No, not the language, I’m afraid, but the disciplinary area of English Literature.
My thesis being done, and as I wait upon one final graduate school’s response/some funding questions before making a final decision about my course of study next year, I’ve been doing some ’round-the-houses’ reading as ‘preparation’ for graduate study, particularly Terry Eagleton‘s anniversary-edition Literary Theory: An Introduction, with its nice new preface, and Michele Lamont‘s How Professors Think, a somewhat sociological approach to how funding panels work within academia and the production of a category of ‘excellence’ at the top of the academic hierarchy.
Both are interesting (in different ways), and both raise the question of how the discipline called ‘English Literature’ might or might not be in crisis through a self-multiplication (particularly due to the proliferation of literary theory) that raises doubt about any true way to define excellence in scholarship or literary works themselves.
To me, this is particularly interesting given my own crisis of disciplinary affiliation, transitioning from hard sciences to English Lit before pondering if Comparative Literature (with an additional focus on language skills and transnational viewpoints) or English Lit (with some ad-hoc, personal focus on language skills and transnational viewpoints) would be a better fit for graduate school. Oh, yes, and who could forget the historical, philosophical and political/social science interests thrown in there too, thanks to the Human Rights Scholars Seminar and my personal approach of texts in-situ with respect to historical, philosophical, sociological and artistic developments. Although I perform strong close-readings, I tend to feel on a personal level that they only find relevant meaning within a larger context (autobiographical through to national or even universal). I ultimately chose to define myself as an English Lit grad student because the locus of all my theoretical and contextual interests turns out to be, 9.9 times out of 10, English literature of the nineteenth and twentieth centuries.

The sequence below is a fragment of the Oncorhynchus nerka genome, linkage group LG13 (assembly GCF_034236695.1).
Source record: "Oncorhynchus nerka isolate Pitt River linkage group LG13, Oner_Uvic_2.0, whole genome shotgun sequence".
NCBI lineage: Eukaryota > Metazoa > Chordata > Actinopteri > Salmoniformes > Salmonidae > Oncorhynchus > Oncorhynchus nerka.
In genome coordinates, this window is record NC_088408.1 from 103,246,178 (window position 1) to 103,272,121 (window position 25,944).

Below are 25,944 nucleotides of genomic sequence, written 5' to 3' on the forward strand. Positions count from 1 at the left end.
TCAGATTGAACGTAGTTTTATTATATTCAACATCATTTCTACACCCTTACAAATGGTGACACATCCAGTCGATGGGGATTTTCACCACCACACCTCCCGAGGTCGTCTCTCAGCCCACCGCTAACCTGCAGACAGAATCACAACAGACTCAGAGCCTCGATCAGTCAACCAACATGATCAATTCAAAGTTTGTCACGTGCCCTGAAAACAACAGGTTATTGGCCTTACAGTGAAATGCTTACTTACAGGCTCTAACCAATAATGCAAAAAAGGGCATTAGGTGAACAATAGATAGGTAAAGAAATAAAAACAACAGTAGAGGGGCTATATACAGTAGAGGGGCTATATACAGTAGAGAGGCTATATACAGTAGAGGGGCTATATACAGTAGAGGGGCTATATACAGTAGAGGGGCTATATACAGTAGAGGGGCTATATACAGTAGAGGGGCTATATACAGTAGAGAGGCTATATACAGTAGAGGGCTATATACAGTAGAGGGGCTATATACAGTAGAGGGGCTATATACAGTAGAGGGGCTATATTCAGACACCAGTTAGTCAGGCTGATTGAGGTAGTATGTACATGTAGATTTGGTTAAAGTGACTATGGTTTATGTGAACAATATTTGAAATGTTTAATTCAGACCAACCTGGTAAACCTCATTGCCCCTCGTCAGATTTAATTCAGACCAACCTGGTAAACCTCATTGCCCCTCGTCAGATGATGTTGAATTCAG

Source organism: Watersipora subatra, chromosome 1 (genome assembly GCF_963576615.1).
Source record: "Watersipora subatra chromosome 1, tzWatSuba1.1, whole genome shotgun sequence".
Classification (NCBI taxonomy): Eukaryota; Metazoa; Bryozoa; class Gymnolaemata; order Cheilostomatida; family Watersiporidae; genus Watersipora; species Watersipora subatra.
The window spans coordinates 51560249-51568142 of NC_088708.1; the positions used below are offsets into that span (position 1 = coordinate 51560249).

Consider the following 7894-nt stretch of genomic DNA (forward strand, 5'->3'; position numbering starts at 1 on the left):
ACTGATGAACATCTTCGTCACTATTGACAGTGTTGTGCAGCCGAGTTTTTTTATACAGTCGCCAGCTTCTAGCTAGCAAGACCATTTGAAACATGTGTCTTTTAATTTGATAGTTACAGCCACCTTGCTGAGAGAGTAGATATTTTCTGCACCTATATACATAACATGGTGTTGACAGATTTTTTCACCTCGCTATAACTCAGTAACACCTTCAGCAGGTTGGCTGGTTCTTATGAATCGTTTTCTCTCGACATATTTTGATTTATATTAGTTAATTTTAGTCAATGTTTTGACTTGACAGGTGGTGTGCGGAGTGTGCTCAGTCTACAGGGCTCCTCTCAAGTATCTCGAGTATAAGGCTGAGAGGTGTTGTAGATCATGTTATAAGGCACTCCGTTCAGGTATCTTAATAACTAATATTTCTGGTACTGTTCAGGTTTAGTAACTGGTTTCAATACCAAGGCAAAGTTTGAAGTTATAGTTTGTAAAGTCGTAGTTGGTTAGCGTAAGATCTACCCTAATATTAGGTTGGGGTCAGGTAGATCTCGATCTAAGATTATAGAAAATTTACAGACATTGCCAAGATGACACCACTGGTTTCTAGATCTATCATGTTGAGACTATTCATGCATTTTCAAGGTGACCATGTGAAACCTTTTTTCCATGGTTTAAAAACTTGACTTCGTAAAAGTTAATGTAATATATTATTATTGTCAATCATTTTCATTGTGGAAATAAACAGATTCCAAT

Lamont’s text, however, contains some very interesting—and somewhat troubling—quotes from unnamed professors who serve on American funding panels that consider English Lit proposals. Take, for example, this one:
When it comes to literature, there is no [a priori prestige] … [T]he sense in which projects [in English literature] are dismissed or rejected or questioned tend[s] to be more confident than the way other projects are evaluated … [O]ne of the real question marks is: Are these literary projects really calling upon information the way history does, or [on] a body of knowledge or a background that we can really trust to be scholarly in any even sort of commonsensical sense of that word?
The questioning of whether English Lit these days is even scholarly resonantes with Eagleton’s text precisely because he speaks of the discipline as stemming from a desire in the nineteenth century to establish a ‘poor man’s Classics’, accessible to those of the lower classes and to those of ostensibly lower intellects (i.e. women). Eagleton notes that this bias (particularly in the form of a preponderence of female undergraduates in English) still exists to a certain extent, and I wonder if that is part of what is visible in the negative attitudes from both English and non-English professors in Lamont’s book.
In a recent class discussion, this topic was raised viz “mobility studies”—whether or not such a discipline should be created, whether or not a “mobility studies” discipline would even be productive for those who affiliate themselves with the study of mobility as well as another discipline (the pertinent case-in-point was Professor Stephen Greenblatt, one of the biggest proponents of such studies in recent years). I personally see little value for “mobility studies” in becoming an independent discipline: it is precisely because it is an interdisciplinary field of study, because its members have their own sense of mobility, that it works.
Similarly, if the English discipline really is in the midst of a “legitimation crisis”, as Lamont argues, then there is no benefit in attempting to solve such a crisis via splintering into “women’s studies”, “literary theorists”, “Victorianists”, etc., precisely because the value of these pursuits is heightened by their interrelations, points of friction, and coalescences. “Women’s studies”, for example, may also be a segment of history, political science, sociology, psychology, even. Women’s studies within the English Literature discipline can easily borrow tools and approaches from these other disciplines, or even from literatures in other languages, but ultimately, the focus is literature written in English. This commonality with Victorianists, for example, creates readings and theories that are in dialogue with each other, rather than mutually unintelligible. Moreover, readings engage the techniques that are substantively belonging to the English Literature discipline: the skills of close-reading and intuitive response to and recognition of great writing. I don’t think there’s any other discipline I could situate myself in that would be so fluid, so flexible, and at the same time so wholly in tune with what is really striking and interesting to me. The future of English Literature is surely bright.